While an overhaul of the current health system is likely to be a gradual process, with years or even decades in the making, there are ways we can accelerate this transition.

Evidence-based care processes as a driver of value

To guarantee the provision of the best possible care, it is imperative that medical professionals ground their practice in a reliable evidence base. However, with the explosion in the rate of biomedical literature, it is impossible for clinicians to manually keep pace with the latest medical research and information. This leads to knowledge variability – where physicians often ‘don’t know what they don’t know’ – which poses the greatest threat to the quality, cost efficiency and outcomes of care delivery.

Evidence-based care processes, supported by automated clinical information and decision support systems (CDSS) offer the greatest promise of achieving the best outcomes. The inclusion of CDSS in clinical workflows enables electronic health records (EHR) to guide clinicians in making the right decisions at all points of care by feeding current and credible clinical information, specific to the patient’s medical history and current clinical status, directly to the physician at the point of care. For example, Elsevier’s evidence-based Order Sets solution enables physicians, clinicians, and informaticists to author, review, and manage order sets in a collaborative environment. As a cloud-based solution that is easily integrated with EHR, the tool adapts to a hospital’s existing workflow and is shown to have a direct impact on clinical outcomes and resource efficiencies.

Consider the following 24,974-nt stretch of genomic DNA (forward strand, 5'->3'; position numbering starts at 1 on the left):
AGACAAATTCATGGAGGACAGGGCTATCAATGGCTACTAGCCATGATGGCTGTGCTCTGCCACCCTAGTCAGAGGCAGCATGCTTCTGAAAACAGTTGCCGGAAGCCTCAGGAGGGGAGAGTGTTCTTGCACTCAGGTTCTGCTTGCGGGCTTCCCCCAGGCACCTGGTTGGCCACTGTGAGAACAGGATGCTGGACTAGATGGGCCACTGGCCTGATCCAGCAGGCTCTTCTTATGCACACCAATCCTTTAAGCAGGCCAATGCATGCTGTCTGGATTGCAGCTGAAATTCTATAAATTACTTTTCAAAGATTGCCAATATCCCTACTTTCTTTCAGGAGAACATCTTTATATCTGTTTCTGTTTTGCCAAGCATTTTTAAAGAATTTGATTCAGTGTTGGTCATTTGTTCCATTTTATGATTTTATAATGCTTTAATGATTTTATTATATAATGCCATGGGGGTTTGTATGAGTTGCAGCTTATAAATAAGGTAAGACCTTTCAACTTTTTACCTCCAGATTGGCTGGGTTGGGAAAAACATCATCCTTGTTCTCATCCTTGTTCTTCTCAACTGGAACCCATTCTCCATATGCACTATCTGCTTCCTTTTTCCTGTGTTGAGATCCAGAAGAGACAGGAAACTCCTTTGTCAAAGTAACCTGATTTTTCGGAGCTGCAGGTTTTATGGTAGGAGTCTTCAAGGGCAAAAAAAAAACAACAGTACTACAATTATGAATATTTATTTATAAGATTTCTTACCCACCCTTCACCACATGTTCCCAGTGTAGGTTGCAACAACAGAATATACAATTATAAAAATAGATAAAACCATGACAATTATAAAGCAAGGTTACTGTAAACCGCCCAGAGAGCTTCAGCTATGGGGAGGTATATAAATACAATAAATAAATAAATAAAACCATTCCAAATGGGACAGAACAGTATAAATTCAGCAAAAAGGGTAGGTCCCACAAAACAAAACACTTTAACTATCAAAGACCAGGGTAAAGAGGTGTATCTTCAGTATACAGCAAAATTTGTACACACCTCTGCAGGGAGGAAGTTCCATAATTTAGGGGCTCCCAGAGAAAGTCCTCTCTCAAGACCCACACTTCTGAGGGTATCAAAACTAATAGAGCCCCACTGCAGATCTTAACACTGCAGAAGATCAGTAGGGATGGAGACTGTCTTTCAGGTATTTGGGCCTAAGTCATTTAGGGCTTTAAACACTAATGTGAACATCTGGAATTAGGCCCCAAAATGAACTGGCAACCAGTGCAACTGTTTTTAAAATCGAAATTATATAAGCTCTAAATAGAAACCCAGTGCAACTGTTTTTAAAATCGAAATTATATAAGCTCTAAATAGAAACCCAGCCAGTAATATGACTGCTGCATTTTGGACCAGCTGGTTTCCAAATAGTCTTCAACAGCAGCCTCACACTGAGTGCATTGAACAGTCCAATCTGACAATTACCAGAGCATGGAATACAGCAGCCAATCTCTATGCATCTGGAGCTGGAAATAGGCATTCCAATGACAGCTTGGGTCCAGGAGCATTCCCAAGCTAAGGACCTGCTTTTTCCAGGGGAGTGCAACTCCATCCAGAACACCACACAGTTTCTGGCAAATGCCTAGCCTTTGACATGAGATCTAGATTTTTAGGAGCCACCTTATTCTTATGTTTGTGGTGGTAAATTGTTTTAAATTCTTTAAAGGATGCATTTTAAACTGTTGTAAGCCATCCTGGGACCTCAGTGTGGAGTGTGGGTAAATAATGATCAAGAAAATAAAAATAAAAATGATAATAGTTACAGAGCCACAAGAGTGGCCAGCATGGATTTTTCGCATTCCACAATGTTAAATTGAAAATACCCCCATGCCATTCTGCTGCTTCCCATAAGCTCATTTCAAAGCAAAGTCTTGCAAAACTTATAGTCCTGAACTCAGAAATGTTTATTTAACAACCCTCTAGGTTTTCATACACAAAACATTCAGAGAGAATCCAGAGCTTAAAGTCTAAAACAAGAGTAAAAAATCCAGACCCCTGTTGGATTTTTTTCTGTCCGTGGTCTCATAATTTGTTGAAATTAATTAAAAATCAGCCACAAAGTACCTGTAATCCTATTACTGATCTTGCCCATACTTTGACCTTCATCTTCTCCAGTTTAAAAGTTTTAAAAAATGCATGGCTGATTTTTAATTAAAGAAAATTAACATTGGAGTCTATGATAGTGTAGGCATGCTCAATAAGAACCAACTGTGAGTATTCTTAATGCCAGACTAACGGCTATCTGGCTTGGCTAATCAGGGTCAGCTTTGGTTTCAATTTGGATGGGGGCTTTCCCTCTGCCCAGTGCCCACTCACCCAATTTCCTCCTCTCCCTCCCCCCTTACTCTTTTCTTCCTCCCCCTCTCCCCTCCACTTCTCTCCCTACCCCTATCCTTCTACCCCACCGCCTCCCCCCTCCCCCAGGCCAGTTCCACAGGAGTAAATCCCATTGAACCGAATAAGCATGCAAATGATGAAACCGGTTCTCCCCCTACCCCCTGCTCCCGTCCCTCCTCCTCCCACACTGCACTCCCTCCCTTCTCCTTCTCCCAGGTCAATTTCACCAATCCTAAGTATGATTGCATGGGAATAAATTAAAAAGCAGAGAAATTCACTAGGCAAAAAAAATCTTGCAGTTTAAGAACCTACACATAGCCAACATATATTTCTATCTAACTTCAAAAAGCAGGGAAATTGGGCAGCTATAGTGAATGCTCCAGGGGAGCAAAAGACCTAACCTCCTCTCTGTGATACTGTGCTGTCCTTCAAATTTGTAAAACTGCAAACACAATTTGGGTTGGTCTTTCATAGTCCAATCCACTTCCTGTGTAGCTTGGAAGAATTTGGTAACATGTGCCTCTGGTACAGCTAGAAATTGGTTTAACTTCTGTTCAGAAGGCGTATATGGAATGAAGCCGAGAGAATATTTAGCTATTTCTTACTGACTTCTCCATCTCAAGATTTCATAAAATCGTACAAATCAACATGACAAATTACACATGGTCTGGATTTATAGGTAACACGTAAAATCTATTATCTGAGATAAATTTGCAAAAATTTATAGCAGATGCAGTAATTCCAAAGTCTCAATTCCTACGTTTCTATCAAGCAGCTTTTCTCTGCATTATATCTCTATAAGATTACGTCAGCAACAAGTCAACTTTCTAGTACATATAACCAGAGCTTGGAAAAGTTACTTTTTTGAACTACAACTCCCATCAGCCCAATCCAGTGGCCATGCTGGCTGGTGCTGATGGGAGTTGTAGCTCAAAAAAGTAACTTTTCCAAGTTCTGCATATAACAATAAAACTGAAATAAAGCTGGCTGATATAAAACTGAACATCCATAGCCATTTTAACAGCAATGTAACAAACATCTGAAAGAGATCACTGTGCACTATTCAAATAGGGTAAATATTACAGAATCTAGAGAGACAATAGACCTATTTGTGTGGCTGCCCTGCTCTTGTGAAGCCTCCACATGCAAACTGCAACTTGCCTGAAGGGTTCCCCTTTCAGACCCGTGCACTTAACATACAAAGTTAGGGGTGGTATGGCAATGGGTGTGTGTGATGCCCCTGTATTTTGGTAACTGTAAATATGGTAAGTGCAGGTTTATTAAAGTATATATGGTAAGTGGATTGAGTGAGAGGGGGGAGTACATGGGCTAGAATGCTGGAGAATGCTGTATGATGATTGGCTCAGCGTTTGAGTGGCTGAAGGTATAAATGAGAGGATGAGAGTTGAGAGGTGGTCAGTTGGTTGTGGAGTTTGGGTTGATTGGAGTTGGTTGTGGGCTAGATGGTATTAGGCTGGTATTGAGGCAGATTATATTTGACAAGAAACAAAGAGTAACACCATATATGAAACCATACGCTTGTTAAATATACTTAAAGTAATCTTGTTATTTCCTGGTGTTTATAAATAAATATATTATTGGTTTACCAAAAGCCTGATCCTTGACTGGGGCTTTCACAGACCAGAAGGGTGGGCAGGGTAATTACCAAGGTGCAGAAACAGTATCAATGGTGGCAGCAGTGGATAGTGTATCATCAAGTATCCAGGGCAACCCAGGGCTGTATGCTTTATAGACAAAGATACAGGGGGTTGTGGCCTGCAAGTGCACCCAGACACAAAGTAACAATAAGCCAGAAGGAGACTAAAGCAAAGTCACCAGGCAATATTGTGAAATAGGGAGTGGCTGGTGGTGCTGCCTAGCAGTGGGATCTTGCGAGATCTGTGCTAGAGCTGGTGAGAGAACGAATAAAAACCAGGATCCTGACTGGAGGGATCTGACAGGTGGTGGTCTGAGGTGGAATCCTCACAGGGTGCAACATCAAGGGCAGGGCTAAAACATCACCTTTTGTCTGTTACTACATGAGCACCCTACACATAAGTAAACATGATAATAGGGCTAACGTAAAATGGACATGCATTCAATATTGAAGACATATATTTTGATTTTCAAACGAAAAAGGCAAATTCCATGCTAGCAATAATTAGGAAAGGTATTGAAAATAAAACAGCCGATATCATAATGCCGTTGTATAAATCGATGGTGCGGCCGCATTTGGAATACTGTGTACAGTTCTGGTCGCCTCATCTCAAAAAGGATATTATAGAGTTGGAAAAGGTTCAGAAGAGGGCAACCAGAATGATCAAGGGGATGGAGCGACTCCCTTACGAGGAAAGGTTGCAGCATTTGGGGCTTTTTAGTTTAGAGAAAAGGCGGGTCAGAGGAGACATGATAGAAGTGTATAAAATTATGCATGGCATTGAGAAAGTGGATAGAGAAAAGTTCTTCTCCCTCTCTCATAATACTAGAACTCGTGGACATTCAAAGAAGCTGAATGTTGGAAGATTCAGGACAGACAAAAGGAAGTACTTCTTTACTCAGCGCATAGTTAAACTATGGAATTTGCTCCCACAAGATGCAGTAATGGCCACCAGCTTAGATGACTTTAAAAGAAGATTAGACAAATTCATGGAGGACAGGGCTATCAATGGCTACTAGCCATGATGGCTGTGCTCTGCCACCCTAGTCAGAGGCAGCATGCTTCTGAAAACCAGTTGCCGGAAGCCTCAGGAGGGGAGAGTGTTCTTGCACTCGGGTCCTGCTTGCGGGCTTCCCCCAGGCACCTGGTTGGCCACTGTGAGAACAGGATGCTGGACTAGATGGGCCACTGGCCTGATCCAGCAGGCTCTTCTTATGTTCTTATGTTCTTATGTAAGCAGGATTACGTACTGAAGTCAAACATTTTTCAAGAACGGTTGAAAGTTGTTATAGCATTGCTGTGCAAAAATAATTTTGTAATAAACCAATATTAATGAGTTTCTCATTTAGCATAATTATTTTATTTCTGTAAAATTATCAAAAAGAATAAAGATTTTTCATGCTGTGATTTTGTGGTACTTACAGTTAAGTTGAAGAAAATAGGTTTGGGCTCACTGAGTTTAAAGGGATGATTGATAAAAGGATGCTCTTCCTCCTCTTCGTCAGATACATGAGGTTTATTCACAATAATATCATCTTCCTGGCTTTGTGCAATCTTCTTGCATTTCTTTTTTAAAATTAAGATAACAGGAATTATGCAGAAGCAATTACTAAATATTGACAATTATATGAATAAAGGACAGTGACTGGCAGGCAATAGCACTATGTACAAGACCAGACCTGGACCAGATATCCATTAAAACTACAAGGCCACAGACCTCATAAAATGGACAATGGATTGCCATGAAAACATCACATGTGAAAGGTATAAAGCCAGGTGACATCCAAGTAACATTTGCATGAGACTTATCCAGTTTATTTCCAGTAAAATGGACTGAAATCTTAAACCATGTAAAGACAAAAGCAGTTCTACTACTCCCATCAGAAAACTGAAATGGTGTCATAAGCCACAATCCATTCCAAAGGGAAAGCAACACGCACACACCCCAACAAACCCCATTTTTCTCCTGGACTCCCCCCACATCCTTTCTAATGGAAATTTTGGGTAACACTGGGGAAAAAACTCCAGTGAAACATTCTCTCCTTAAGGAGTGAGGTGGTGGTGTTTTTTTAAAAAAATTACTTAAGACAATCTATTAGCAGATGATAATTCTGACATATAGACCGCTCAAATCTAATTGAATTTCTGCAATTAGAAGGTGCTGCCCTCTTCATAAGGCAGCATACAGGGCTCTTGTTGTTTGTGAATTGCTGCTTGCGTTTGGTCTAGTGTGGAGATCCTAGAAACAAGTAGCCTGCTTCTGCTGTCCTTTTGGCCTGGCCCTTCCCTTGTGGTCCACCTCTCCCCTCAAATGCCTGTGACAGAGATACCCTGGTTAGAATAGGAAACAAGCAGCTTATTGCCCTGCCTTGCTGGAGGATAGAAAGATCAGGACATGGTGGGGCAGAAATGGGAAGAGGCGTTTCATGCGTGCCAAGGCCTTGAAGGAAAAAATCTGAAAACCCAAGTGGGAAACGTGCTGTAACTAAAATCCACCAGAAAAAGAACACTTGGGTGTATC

At present, evidence-adaptive platforms, which continually reflect current medical evidence gleaned from both the research literature and sources of practice expertise, still require human intervention. Yet, we are beginning to witness the inclusion of artificial neural networks, Bayesian networks, reinforcement learning, and other artificial intelligence methods for real-time synthesis of evidence relevant to patient data, delivering potentially unprecedented insights for clinicians. Ultimately, the goal here is to push the right information to the right healthcare professional in the right format through the right channel at the right time, thereby delivering the right care.